A heartbreaking gesture of kindness for a woman in an industry that often doesn’t treat its performers like people.

Late last year, idol singer Maho Yamaguchi, of Niigata-based idol unit NGT48, was attacked by two men who’d been lying in wait near the entrance to her home. Yamaguchi stayed quiet for a month while waiting for NGT48’s management to address the issue, and when they didn’t, she broke her silence, revealing the incident through her Twitter account.

The scandal has led to a number of shakeups, including the replacement of NGT48’s manager and the dissolution of its intra-unit sub-team system, and the latest personnel move involves Yamaguchi herself. On Sunday, the 23-year-old Yamaguchi said that she’ll be leaving the group (or “graduating,” to use the idol industry’s parlance), crying as she read her statement.  While Japanese society has largely come to accept intense psychological pressure as an inescapable part of the highly competitive idol industry, one child’s touching gesture is serving as a reminder that idol singers are human beings too, and deserving of compassion in times of distress.

Japanese mother and Twitter user @SMART_TIMES was watching a TV report on Yamaguchi’s graduation when her son, who looks like he can’t be more than two or three years old, walked over to the screen, with a tissue in hand, and began trying to wipe away Yamaguchi’s tears. “What’s the matter?” the boy asked, apparently not knowing the traumatic turn of events she’s been through, but being very much aware that the idol was sad and could use a little sympathy.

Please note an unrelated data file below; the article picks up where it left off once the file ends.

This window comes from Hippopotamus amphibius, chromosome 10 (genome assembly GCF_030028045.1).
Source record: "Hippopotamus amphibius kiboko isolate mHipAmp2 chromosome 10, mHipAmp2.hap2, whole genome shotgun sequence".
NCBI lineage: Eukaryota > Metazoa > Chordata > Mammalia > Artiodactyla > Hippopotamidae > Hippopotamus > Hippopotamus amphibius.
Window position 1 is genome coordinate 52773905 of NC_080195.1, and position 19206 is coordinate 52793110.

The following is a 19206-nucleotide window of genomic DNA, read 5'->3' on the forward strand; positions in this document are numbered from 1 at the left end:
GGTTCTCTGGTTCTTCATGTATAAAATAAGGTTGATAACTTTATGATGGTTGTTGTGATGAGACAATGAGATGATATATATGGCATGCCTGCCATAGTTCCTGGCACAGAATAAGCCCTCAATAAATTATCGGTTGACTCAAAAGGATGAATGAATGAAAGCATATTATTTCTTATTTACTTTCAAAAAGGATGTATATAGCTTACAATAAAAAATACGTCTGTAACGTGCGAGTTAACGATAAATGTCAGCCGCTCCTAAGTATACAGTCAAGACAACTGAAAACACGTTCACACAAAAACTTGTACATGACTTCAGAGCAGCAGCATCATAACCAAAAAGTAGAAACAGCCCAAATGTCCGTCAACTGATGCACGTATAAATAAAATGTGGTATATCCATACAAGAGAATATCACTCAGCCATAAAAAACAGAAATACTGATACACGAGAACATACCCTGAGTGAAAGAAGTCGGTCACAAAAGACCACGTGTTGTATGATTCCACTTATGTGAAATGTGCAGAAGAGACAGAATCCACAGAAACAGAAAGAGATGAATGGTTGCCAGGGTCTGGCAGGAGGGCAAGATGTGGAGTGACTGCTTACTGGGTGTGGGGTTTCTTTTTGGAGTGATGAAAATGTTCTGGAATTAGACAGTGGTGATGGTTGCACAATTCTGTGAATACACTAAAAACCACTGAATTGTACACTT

“He’s such a good kid,” tweeted @SMART_TIMES, and other Twitter users were quick to agree:

“NGT48’s managers need to have this kid’s values.”
“They should make him the president of [NGT48’s managing company] AKS right away.”
“What a kind child. I’m sure he’ll grow up to be a wonderful man.”
“We should all follow his example.”
“It’s so important to instill empathy in kids from a young age.”
“This kid is my hero.”

In her statement, Yamaguchi starts by saying “I loved being an idol, and I loved NGT48. That’s why I wanted the group to change. I went through painful things, and I was ready to throw everything away so that the other members, who are so important to me, wouldn’t have to go through the same things.”

Yamaguchi goes on to say that at one point, the president of AKS, the company that manages NGT48 and its sister acts, called her “an assailant who was attacking the company,” and that she’s subsequently come to the conclusion that “This has become a place where I can no longer be an idol” and “The only thing I can do now for NGT48 is to graduate.”

Yamaguchi will be officially graduating from NGT48 on May 18, as will two other members, Rena Hasagawa and Riko Sugahara, both of whom Yamaguchi thanked for their moral support in her graduation announcement. Along with Yamaguchi herself, Hasagawa and Sugahara removed mention of their affiliation with NGT48 from their Twitter profiles after the home attack on Yamaguchi became public knowledge.

However, Sponichi Annex reports that unlike most idol graduation events, where the departing members are joined on-stage by the remaining idols who see them off and wish them well, on May 18 only Yamaguchi, Hasagawa, and Sugahara will appear. While this could have something to do with Yamaguchi’s repeated insinuations that other members of NGT48 leaked her home address to her attackers, it could also be a sign that even now NGT48’s management is hoping to keep anything related to Yamaguchi as quiet as possible, and the lack of sympathy for her plight might mean that she’ll have more tears for @SMART_TIMES’ son to dry next month.

Source: Twitter/@SMART_TIMES, Sponichi Annex, IT Media
Featured image: Twitter/@SMART_TIMES
Top image: Twitter/@maho_yamaguchi
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